Ahead of the Westminster election on 12 December, James Mitchell explains how party competition in Scotland is shaped by interrelated questions of policy, competence, independence and Brexit, which for short-term tactical reasons places the Tories and SNP in direct competition, and squeezes Labour and the Lib Dems, while most likely leaving longer term issues unchanged until after the Scottish parliamentary elections of 2021.
‘And over to Scotland where a different election is being fought….’ This has been the refrain for many elections now. But the extent to which Scottish elections are different is exaggerated just as the extent of uniformity was in the past. Even in the supposedly halcyon days of British electoral uniformity there was always a distinct Scottish dimension.
The main difference is the Scottish Question, often mistakenly assumed to be a single constitutional question informed by national identity. The Scottish Question is more complex; it is a series of related questions and many are no different from those facing voters across the UK and beyond. It is their inter-relationship that makes the distinct Scottish Question.
The SNP came to be the largest Scottish party because it was perceived as competent. Supporting Scottish independence contributed to its image as the party most willing to stand up for Scottish interests but in the past independence held it back as much as it has assisted it electorally. Today, with the electorate split down the middle on independence, the issue is an unambiguous asset in a multi-party system in which the SNP has no serious competitor for the independence vote. As its opponents fight amongst themselves for the title as most anti-independence party, the SNP glides unhindered on a sea of independence voters. The Scottish Greens support independence but remain a fringe party, able to pick up enough regional list votes to give it seats in the Scottish Parliament but not enough to win constituencies in Holyrood or the Commons. The Greens look like an earlier version of the SNP – an idealistic, oppositional amateur activist party.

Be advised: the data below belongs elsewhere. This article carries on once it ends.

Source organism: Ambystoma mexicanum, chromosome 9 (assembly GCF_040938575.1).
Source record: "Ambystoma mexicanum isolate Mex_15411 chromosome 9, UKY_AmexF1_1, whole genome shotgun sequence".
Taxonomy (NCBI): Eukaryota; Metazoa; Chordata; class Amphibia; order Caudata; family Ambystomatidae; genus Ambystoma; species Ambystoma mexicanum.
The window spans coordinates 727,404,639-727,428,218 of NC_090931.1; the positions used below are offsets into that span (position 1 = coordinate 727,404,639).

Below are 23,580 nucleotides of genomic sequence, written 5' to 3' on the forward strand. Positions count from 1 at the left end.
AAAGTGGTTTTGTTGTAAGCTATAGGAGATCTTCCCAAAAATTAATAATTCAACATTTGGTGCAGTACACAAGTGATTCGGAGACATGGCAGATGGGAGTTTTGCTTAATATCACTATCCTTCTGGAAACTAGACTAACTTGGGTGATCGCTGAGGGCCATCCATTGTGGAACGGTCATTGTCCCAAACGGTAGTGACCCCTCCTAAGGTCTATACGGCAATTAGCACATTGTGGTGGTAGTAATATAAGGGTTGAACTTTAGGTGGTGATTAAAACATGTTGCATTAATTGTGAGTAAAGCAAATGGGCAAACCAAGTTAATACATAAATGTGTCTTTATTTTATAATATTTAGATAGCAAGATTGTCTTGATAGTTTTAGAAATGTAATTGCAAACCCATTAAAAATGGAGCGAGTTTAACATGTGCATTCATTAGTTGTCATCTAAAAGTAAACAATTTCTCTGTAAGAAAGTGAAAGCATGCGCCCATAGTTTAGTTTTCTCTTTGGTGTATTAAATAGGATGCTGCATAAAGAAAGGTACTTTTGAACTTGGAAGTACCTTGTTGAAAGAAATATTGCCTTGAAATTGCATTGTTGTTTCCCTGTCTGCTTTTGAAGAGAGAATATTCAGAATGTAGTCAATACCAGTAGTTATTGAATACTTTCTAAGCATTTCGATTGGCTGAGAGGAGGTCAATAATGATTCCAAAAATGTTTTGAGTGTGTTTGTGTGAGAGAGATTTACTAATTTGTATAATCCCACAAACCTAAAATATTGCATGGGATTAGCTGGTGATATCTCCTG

The Scottish Question
What took support for independence to 45% in the 2014 referendum was the combination of national identity, party politics and policy preferences. Instrumental reasons played a significant part in the result and are likely to be the determining factor in any future referendum. For many voters the key focus is on good government, public services and the economy but seen through the prism of which constitutional order would deliver best outcomes.
In many respects, the SNP is a version of what Labour once was – respectable, cautious and hostile to the Conservatives. The SNP and Labour are like rival siblings, with all the intensity of family feuds though aghast at any suggestion they are related. The shift of Labour voters to the SNP involved the replacement of an old tired model with a shiny new one rather than a mass conversion.
Scottish electoral politics is often defined by what parties oppose. The Conservatives have long been Scotland’s political Aunt Sally, an easy target with opponents competing to be most hostile. Labour’s past strength lay in its anti-Tory position. Devolution provided the SNP with the opportunity to challenge Labour as Scotland’s most effective anti-Tory party.
The dynamics have changed. The SNP became the Aunt Sally when it rose to prominence and provided the Tories with an opportunity in outbidding Labour and the Lib Dems as most hostile to the SNP and independence. The constitution also allows the Scottish Tories to avoid having to defend their government’s record at Westminster. The Tories need the SNP and the threat of independence to retain existing levels of support.